When it comes to political discussions, I admittedly prefer expressing my opinions behind closed doors, not because I fear the repercussions of speaking out publicly, but because I’ve a particular disdain for the current state of public discourse.
Just recently, when I heard that my previous article had been published, I was ecstatic and eager to tell my friends and family. The former greeted many of my ideas with open arms, but the latter had me go to the parents’ room for what was to become an earful of rambling.
They told me that they were supportive of my endeavors, but were critical of several parts: they said what I’d been saying about Maria Ressa and ABS-CBN was fake news, and because I was staring down authority in the face, I had to let them keep talking.
Of course, questions on facts are nothing new and can very often be answered by explaining things in greater detail. However, one particular piece of their so-called “critique” proved to be especially infuriating: “Be objective,” they said. “Lay down both sides of the discussion. Masyado kang biased pagdating sa political views mo!” (READ: Senators: De Lima ousted for being ‘biased,’ anti-Duterte)
Is it wrong to demand objectivity? Of course not. In fact, anyone who has a basic understanding of writing will see objectivity like a shadow that looms over every word they write – and it’s a shadow all of us do our best to overcome! The problem, however, is with the context in which they make said demand.
“Bias” in political discourse
It is no secret that the primary concern of political theory is the definition of justice. There have been many perspectives forwarded throughout human history, and while economy forbids me from discussing each of them in detail, there is a universal point of agreement: we’re always in conflict because we all interpret “justice” differently.
On the one hand, this is a natural catalyst for healthy political debate across robust democratic systems, while in more flawed models like ours where political repression is more likely to happen, this leads to the proliferation of lies in order to forward corrupt political agenda. (READ: [OPINION] End media neutrality)
Hence, when people say they are “being biased,” whether you’re a “Dutertard”or “Dilawan” – despicable as these labels are for what are essentially communitarians and liberals in that order – what they’re really pointing to is the fundamental difference in the way we see justice.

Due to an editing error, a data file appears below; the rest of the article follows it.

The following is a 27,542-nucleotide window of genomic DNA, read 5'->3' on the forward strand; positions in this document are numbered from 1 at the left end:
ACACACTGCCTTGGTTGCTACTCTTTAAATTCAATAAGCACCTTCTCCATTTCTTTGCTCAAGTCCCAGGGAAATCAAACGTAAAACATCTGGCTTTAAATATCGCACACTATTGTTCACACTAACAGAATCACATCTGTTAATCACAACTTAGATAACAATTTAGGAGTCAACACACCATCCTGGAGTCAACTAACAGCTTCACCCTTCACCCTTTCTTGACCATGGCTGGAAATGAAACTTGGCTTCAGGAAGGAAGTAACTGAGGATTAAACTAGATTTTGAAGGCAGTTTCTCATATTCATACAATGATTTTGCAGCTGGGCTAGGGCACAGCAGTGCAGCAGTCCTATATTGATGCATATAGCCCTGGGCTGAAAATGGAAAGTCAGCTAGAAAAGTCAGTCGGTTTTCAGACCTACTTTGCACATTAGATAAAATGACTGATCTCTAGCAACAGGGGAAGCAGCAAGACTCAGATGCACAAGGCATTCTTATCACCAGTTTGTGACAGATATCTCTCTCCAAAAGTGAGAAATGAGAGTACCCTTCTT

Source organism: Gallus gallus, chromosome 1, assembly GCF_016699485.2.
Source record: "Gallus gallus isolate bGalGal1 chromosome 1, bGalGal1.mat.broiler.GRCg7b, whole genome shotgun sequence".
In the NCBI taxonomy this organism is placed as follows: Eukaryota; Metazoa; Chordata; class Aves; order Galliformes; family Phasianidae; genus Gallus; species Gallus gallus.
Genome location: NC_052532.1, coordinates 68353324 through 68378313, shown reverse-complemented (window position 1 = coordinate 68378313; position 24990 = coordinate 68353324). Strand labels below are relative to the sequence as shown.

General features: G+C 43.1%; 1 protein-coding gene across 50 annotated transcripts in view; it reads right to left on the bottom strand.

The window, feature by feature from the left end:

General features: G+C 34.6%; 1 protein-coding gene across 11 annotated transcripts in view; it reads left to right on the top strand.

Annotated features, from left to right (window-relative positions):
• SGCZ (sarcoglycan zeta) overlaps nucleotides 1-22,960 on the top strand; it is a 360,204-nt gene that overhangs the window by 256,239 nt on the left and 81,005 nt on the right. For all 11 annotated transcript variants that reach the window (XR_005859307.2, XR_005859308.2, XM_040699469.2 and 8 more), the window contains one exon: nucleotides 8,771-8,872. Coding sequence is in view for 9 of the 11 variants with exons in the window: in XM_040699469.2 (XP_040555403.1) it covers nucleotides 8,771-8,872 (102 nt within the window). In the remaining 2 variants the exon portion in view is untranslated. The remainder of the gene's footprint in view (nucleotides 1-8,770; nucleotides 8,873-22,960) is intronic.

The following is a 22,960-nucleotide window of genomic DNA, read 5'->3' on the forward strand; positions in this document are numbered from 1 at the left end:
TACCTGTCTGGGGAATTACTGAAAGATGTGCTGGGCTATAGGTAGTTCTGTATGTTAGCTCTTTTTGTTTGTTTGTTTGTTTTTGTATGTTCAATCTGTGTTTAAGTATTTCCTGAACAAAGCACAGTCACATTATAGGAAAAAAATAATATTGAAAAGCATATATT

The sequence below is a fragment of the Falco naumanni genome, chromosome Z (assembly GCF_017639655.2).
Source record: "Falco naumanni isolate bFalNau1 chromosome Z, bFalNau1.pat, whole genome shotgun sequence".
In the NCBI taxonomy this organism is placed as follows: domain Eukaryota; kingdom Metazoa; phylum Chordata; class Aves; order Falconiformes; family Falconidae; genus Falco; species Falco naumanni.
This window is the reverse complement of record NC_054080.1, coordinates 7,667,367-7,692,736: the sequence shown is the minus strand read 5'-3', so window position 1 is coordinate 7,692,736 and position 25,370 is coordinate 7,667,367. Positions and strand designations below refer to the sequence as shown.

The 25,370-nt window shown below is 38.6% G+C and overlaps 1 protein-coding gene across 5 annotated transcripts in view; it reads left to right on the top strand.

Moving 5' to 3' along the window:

Pointing out that you’re “biased” in this regard is a tautological waste of time, since it is unavoidable that our conceptions of justice will inevitably lead to differences in how we perceive certain political situations.
The message behind “pointing out bias”
Further, the problem with demanding this kind of so-called “objectivity” is that it has a profoundly undemocratic message behind it, hidden behind layers of unfortunate subtlety.
The first is that it makes you question exactly where you can start injecting your opinion. If the goal is to “let the public decide,” as claimed, then do I stop writing once I’ve “laid out the facts,” or can I opine after the facts have been laid out? Essentially: do I make or withhold my own, personal opinion as a citizen of our country? (READ: Will vocal Duterte supporters read this article from start to finish?)
Second, it is a subtle form of whataboutism. The virtue I am being told to exercise is that of prudence and “searching both sides for information.” Here’s the problem: I have looked at both sides of the coin, yet even then, because of my own inclination toward liberalism, I came out with different conclusions. This is not at all unreasonable nor unexpected. On the contrary, I find that assuming the opposite position allows people to think about what the government needs to work on, or at least consider.
And there is much to consider. As Nicole Curato noted in her A Duterte Reader’s introductory chapter: “[…] Duterte’s interruption [of the political status quo] also hinges on the perpetuation of the very same social structures that led to the failures of the Philippines’ 30 years of democratic experimentation.”
The book I’m quoting was published last 2017. It is now 2020, and it’s still as relevant as ever. People are still talking about the ramifications of Duterte’s administration and wondering whether real change truly is coming soon.
I, for one, believe so: objectivity has been politicized at long last, and I gravely fear what this all means for our democracy. – Rappler.com
Leo Lusañez is an MA Philosophy student of the Ateneo de Davao University, currently on hiatus. He enjoys reading works on Roman history, ethics, and political theory; playing video games with friends; and writing drafts on rainy days.